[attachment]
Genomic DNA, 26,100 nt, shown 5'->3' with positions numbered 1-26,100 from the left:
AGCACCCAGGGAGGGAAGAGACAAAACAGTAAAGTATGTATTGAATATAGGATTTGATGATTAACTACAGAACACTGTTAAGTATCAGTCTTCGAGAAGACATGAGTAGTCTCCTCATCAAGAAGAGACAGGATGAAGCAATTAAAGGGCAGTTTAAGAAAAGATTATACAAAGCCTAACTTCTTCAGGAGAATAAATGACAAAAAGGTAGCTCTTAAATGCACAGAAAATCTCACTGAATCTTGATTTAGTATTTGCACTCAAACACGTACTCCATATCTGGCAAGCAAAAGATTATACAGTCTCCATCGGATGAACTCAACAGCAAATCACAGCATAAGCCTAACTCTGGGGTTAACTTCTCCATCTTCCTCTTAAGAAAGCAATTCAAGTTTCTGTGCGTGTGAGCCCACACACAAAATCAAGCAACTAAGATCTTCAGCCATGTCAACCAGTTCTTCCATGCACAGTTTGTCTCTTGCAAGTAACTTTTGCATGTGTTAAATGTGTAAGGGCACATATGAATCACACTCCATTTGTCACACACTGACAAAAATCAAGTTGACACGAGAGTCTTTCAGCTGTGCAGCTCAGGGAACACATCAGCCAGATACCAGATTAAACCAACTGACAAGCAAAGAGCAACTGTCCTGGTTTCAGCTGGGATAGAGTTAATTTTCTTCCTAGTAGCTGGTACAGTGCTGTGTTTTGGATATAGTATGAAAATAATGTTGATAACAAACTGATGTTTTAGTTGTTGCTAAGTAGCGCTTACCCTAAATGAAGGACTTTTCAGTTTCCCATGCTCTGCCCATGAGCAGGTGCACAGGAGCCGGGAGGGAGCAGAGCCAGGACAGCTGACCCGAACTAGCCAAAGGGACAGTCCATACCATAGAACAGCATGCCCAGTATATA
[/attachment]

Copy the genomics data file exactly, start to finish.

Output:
Genomic DNA, 26,100 nt, shown 5'->3' with positions numbered 1-26,100 from the left:
AGCACCCAGGGAGGGAAGAGACAAAACAGTAAAGTATGTATTGAATATAGGATTTGATGATTAACTACAGAACACTGTTAAGTATCAGTCTTCGAGAAGACATGAGTAGTCTCCTCATCAAGAAGAGACAGGATGAAGCAATTAAAGGGCAGTTTAAGAAAAGATTATACAAAGCCTAACTTCTTCAGGAGAATAAATGACAAAAAGGTAGCTCTTAAATGCACAGAAAATCTCACTGAATCTTGATTTAGTATTTGCACTCAAACACGTACTCCATATCTGGCAAGCAAAAGATTATACAGTCTCCATCGGATGAACTCAACAGCAAATCACAGCATAAGCCTAACTCTGGGGTTAACTTCTCCATCTTCCTCTTAAGAAAGCAATTCAAGTTTCTGTGCGTGTGAGCCCACACACAAAATCAAGCAACTAAGATCTTCAGCCATGTCAACCAGTTCTTCCATGCACAGTTTGTCTCTTGCAAGTAACTTTTGCATGTGTTAAATGTGTAAGGGCACATATGAATCACACTCCATTTGTCACACACTGACAAAAATCAAGTTGACACGAGAGTCTTTCAGCTGTGCAGCTCAGGGAACACATCAGCCAGATACCAGATTAAACCAACTGACAAGCAAAGAGCAACTGTCCTGGTTTCAGCTGGGATAGAGTTAATTTTCTTCCTAGTAGCTGGTACAGTGCTGTGTTTTGGATATAGTATGAAAATAATGTTGATAACAAACTGATGTTTTAGTTGTTGCTAAGTAGCGCTTACCCTAAATGAAGGACTTTTCAGTTTCCCATGCTCTGCCCATGAGCAGGTGCACAGGAGCCGGGAGGGAGCAGAGCCAGGACAGCTGACCCGAACTAGCCAAAGGGACAGTCCATACCATAGAACAGCATGCCCAGTATATA